Origin of life emerged from cell membrane bioenergetics

December 20, 2012

A coherent pathway which starts from no more than rocks, water and carbon dioxide and leads to the emergence of the strange bio-energetic properties of living cells, has been traced for the first time in a major hypothesis paper in Cell this week.

At the origin of life the first protocells must have needed a vast amount of energy to drive their metabolism and replication, as enzymes that catalyse very specific reactions were yet to evolve. Most energy flux must have simply dissipated without use.

So where did it all that energy come from on the early Earth, and how did it get focused into driving the organic chemistry required for life?

The answer lies in the chemistry of deep-sea hydrothermal vents. In their paper Nick Lane (UCL, Genetics, Evolution and Environment) and Bill Martin (University of Dusseldorf) address the question of where all this energy came from - and why all life as we know it conserves energy in the peculiar form of ion gradients across membranes.

"Life is, in effect, a side-reaction of an energy-harnessing reaction. Living organisms require vast amounts of energy to go on living," said Nick Lane.

Humans consume more than a kilogram (more than 700 litres) of oxygen every day, exhaling it as carbon dioxide. The simplest cells, growing from the reaction of hydrogen with carbon dioxide, produce about 40 times as much waste product from their respiration as organic carbon (by mass). In all these cases, the energy derived from respiration is stored in the form of ion gradients over membranes.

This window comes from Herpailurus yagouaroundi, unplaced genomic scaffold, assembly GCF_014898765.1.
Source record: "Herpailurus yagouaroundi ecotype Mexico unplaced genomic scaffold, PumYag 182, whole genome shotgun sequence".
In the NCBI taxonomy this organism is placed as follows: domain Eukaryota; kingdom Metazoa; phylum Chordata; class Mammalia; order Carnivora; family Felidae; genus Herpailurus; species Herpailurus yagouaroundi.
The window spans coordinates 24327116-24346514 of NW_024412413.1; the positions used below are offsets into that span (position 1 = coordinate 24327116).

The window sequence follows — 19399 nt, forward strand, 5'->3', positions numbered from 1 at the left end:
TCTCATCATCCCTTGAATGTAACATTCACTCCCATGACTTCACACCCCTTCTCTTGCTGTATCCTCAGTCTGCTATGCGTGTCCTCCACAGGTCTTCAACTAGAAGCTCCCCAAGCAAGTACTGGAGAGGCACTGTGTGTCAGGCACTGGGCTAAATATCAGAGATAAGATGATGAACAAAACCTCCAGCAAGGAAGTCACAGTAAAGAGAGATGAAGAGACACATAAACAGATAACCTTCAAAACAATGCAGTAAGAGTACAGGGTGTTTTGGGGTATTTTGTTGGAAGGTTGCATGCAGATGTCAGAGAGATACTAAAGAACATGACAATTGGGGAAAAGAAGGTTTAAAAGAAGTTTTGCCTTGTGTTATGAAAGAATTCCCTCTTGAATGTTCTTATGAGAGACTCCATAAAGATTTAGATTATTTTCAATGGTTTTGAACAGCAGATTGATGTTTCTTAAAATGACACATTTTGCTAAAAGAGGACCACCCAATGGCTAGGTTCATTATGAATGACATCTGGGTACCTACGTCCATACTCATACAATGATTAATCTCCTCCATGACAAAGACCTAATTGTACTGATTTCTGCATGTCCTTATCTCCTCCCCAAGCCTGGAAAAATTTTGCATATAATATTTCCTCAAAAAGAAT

This strange trait is as universal to life as the genetic code itself. Lane and Martin show that bacteria capable of growing on no more than hydrogen and carbon dioxide are remarkably similar in the details of their carbon and energy metabolism to the far-from-equilibrium chemistry occurring in a particular type of deep-sea hydrothermal vent, known as alkaline hydrothermal vents.

Based on measured values, they calculate that natural proton gradients, acting across thin semi-conducting iron-sulfur mineral walls, could have driven the assimilation of organic carbon, giving rise to protocells within the microporous labyrinth of these vents.

They go on to demonstrate that such protocells are limited by their own permeability, which ultimately forced them to transduce natural proton gradients into biochemical sodium gradients, at no net energetic cost, using a simple Na+/H+ transporter. Their hypothesis predicts a core set of proteins required for early energy conservation, and explains the puzzling promiscuity of respiratory proteins for both protons and sodium ions.

These considerations could also explain the deep divergence between bacteria and archaea (single celled microorganisms) . For the first time, says Lane, "It is possible to trace a coherent pathway leading from no more than rocks, water and carbon dioxide to the strange bioenergetic properties of all cells living today."
-end-
Notes for Editors

1. For more information, please contact Nick Lane on nick.lane@ucl.ac.uk

2. Alternatively, please contact Clare Ryan in the UCL Media Relations Office on tel: +44 (0)20 3108 3846, mobile: +44 07747 556 056, out of hours +44 (0)7917 271 364, e-mail: clare.ryan@ucl.ac.uk

3. 'The Origin of Membrane Bioenergeticsis' published in the journal Cell on 21st December and is embargoed to 12pm (US, EST) on December 20th. Journalists can obtain copies of the paper by contacting [either the UCL Media Relations Office.

4. The study was funded by a UCL Provost's Venture Research Fellowship, the Leverhulme Trust and the European Research Council.

About UCL (University College London)

Founded in 1826, UCL was the first English university established after Oxford and Cambridge, the first to admit students regardless of race, class, religion or gender and the first to provide systematic teaching of law, architecture and medicine.